US automakers were on the defensive at the Detroit Auto Show as Asian rival Honda captured the prestigious car and truck of the year awards and disgruntled auto workers protested outside.
In a year when Ford is planning to announce major layoffs and plant closures, and analysts are speculating that General Motors could declare bankruptcy, domestic automakers offered vague financial forecasts to journalists at one of the most important auto shows of the year.
GM chairman Rick Wagoner would say only that his company would return to profitability "as soon as we can." Ford chairman Bill Ford told reporters he hoped to "stabilize our market share this year."
Those weak assurances meant little to the hundreds of auto workers who braved bitter winds on Sunday to remind the executives inside the Detroit auto show that their restructuring plans have a human cost.
"We can't buy what we build with a 60 percent pay cut," said Michele Carriere, 46, who works for auto parts supplier Delphi, which is also threatening to default on its pension obligations as a means to emerge from bankruptcy protection.
"It's not going to stop with Delphi. It's going to go to GM and to Ford and it's already happened with some companies like the airlines," Carriere said.
While GM and Ford tried to focus attention on a slew of new vehicles being presented, Toyota forecast that US sales this year would surpass the 2.3 million vehicles it sold last year.
Analysts are expecting Toyota to overtake top-ranking GM in global sales volume this year, and it ought to get a big boost from the introduction of a hybrid version of its popular Camry this week, already the best-selling vehicle in the US.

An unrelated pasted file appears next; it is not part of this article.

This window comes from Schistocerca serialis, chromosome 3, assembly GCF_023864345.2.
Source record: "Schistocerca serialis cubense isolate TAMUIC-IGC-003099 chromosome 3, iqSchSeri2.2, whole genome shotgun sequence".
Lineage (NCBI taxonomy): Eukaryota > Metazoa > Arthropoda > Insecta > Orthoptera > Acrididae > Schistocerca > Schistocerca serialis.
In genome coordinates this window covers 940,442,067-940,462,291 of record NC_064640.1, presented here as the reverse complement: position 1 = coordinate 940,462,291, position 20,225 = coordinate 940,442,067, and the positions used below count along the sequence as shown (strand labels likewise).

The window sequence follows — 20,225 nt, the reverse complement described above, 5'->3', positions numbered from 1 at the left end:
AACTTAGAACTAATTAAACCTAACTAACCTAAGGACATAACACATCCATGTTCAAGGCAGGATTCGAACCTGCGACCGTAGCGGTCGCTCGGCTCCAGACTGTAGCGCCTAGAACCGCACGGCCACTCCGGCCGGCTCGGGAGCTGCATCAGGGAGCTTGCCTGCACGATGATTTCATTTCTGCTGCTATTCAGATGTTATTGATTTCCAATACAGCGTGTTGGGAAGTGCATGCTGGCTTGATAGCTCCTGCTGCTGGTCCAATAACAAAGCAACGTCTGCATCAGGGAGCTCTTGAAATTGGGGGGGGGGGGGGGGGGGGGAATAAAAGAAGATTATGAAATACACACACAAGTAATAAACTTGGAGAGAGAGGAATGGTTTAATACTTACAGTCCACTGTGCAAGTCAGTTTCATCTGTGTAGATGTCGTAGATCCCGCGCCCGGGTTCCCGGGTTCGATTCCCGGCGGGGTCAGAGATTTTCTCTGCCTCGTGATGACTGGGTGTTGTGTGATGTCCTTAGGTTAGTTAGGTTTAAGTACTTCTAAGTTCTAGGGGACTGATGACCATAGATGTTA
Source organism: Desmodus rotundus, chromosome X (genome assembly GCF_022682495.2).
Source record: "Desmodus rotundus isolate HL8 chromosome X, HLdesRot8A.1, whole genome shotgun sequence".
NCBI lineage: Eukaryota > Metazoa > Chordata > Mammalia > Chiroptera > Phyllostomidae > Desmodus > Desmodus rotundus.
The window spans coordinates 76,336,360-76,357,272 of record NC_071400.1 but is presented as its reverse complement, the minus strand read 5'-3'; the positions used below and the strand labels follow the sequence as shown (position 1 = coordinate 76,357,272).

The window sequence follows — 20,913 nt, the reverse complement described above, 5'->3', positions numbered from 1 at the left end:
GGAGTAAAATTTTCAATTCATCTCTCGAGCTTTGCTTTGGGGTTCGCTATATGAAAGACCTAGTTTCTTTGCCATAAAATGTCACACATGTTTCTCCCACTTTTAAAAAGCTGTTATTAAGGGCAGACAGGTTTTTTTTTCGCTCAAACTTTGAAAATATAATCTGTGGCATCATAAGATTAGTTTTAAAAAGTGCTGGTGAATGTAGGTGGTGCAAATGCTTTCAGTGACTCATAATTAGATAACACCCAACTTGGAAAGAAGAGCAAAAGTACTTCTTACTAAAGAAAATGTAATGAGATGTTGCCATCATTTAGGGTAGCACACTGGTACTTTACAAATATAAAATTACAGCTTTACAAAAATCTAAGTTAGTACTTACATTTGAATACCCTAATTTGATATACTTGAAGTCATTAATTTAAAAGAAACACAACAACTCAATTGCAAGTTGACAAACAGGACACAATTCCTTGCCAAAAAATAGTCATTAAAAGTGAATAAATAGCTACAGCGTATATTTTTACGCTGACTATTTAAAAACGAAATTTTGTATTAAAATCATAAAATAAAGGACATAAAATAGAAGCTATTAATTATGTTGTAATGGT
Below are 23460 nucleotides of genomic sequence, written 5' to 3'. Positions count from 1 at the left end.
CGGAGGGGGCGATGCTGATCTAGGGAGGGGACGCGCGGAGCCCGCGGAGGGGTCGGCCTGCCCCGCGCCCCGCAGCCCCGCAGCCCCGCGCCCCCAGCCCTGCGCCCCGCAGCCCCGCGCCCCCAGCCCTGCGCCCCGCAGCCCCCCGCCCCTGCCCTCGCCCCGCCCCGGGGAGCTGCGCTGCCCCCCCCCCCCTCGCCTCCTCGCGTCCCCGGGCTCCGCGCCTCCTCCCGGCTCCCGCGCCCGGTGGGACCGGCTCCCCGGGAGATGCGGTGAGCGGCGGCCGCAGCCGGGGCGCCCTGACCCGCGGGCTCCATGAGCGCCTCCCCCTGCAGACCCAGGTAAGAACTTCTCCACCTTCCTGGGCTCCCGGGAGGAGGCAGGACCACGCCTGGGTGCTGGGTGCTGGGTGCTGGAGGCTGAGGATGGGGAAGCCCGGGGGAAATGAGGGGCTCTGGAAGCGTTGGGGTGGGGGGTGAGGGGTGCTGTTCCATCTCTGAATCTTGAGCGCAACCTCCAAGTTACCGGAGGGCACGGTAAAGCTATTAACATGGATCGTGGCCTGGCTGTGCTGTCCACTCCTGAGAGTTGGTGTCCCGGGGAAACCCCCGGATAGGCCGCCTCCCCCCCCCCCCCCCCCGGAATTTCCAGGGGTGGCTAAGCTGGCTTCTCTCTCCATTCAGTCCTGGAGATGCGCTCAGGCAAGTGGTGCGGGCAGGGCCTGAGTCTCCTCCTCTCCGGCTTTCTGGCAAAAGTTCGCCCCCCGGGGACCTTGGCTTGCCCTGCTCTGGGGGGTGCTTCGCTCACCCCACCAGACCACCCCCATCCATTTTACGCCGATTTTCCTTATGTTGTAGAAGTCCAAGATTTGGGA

Honda meanwhile forecast growth of about 3.4 percent in the US to 1.5 million vehicles this year with a nice boost coming from the prestigious car and truck of the year awards, a first for the Japanese automaker.
"It will be a great plus in terms of marketing," chairman Takeo Fukui said in an interview.
The auto show opened for press previews just days after annual sales figures showed that Asian automakers now command 36.5 percent of the massive US market.
One reason for their success has been a sharp drop in demand for gas-guzzling sports utility vehicles, a mainstay of now-struggling Ford and General Motors.
That trend is set to continue in the new year, Volkswagen chairman Wolfgang Bernhard said.
"We see the American consumer is going to buy more small, fuel-efficient vehicles," he said on the sidelines of the show.
"That means cars are making a comeback and crossovers are coming back, and anyone who's positioned for that is going to do well," he said.
China is also ready to dive into the US market. Private carmaker Geely is exhibiting at the show, a first for Chinese automakers